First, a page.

Paper published: Factors Associated with Prescription of Antimicrobial Drugs for Dogs and Cats, United Kingdom, 2014–2016

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Brown and white Jack Russel Terrier having ear drops applied

Our latest paper has been published in Emerging and Infectious Diseases, focusing on factors associated with antimicrobial prescription.

  • Antimicrobial stewardship is a cornerstone of efforts to curtail antimicrobial resistance. To determine factors potentially influencing likelihood of prescribing antimicrobials for animals, we analyzed electronic health records for unwell dogs (n = 155,732 unique dogs, 281,543 consultations) and cats (n = 69,236 unique cats, 111,139 consultations) voluntarily contributed by 173 UK veterinary practices.
  • Using multivariable mixed effects logistic regression, we found that factors associated with decreased odds of systemic antimicrobial prescription were client decisions focused on preventive health: vaccination (dogs, odds ratio [OR] 0.93, 95% CI, 0.90–0.95; cats, OR 0.92, 95% CI 0.89–0.95), insurance (dogs, OR 0.87, 95% CI 0.84–0.90; cats, OR 0.82, 95% CI 0.79–0.86), neutering of dogs (OR 0.90, 95% CI 0.88–0.92), and practices accredited by the Royal College of Veterinary Surgeons (OR 0.79, 95% 95% CI 0.68–0.92).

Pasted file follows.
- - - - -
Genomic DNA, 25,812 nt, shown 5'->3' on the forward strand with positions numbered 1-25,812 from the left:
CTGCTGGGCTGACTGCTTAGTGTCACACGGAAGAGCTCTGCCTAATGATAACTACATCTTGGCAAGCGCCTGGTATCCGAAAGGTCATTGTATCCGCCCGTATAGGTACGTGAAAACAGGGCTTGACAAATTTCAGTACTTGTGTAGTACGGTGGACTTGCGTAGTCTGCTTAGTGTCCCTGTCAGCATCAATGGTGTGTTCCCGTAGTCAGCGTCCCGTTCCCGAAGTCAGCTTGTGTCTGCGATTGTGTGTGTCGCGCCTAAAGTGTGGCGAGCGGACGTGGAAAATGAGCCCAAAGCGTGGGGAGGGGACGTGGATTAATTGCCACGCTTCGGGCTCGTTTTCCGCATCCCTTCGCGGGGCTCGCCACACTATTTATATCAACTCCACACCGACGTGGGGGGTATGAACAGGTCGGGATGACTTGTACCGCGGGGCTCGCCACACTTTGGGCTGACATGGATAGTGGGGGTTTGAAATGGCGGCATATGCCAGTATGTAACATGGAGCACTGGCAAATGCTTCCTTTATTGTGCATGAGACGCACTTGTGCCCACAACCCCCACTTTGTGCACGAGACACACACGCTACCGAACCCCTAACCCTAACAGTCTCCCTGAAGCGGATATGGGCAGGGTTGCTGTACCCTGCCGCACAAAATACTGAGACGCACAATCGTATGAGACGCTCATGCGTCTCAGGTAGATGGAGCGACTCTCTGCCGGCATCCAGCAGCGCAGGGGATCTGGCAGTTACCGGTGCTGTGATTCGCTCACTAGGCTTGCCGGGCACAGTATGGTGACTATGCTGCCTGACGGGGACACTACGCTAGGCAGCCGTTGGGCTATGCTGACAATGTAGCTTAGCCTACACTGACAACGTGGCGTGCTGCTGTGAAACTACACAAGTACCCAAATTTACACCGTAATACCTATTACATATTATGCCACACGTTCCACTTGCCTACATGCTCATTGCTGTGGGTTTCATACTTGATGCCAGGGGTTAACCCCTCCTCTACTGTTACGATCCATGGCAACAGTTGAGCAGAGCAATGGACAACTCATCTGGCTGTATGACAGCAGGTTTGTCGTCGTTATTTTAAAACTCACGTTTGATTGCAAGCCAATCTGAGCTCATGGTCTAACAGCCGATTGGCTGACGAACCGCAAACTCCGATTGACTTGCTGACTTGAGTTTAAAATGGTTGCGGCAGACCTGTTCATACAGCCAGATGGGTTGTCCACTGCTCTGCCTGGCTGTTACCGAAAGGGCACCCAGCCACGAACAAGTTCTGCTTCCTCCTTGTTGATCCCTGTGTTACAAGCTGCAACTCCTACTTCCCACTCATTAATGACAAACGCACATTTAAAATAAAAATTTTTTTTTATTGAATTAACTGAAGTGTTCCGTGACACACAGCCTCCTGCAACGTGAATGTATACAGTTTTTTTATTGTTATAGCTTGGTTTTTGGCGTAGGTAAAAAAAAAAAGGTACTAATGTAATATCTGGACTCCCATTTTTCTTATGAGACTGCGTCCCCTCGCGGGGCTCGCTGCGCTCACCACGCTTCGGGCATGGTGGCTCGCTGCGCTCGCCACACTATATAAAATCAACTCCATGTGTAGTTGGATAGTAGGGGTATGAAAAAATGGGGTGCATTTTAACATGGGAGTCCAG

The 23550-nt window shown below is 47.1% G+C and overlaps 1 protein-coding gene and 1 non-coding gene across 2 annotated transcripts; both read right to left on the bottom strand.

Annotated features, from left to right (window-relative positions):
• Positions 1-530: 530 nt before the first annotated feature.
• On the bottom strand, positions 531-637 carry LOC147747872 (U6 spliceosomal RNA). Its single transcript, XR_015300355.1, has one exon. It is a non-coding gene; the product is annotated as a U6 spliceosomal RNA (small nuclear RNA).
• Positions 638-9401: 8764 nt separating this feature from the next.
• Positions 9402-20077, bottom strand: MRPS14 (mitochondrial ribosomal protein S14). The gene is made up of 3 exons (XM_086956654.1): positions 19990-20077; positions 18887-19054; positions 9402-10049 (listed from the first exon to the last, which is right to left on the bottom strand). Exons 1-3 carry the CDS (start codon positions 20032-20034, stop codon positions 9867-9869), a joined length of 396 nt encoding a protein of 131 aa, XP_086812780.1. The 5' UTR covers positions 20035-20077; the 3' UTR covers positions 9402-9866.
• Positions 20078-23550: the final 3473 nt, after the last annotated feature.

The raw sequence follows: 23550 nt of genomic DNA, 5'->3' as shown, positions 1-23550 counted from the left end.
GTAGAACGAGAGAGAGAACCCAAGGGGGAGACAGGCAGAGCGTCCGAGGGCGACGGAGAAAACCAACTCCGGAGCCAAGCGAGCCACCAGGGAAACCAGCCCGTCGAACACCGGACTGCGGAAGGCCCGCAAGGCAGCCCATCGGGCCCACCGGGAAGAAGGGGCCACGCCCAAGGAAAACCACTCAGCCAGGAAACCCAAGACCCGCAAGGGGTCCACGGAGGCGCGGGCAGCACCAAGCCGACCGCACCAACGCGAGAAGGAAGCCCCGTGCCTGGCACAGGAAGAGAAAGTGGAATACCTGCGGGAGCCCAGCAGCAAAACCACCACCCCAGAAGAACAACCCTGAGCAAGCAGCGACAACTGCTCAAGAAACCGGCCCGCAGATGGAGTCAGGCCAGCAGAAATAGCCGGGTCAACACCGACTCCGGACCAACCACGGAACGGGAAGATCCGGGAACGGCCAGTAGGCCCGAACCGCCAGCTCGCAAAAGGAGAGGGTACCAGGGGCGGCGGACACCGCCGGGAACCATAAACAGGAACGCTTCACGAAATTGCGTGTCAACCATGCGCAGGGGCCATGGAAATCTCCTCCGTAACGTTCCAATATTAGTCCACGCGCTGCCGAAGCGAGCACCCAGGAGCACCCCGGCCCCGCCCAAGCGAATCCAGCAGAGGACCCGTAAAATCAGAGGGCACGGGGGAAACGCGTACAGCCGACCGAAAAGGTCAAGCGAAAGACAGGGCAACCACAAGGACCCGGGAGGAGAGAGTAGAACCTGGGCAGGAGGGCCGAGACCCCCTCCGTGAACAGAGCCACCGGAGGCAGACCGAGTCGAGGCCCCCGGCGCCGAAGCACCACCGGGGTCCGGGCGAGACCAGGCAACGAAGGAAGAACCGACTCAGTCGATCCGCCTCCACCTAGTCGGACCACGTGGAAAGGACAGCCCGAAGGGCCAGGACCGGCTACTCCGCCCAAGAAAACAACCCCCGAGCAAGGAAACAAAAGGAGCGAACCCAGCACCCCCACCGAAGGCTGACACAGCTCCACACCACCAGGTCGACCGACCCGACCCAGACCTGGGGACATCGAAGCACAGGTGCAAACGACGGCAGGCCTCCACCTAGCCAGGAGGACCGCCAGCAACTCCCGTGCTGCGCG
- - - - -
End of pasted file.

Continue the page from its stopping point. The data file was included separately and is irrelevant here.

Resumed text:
• This large multicenter companion animal study demonstrates the potential of preventive healthcare and client engagement to encourage responsible antimicrobial drug use.

Read the full paper here

See our infographic summarising this work here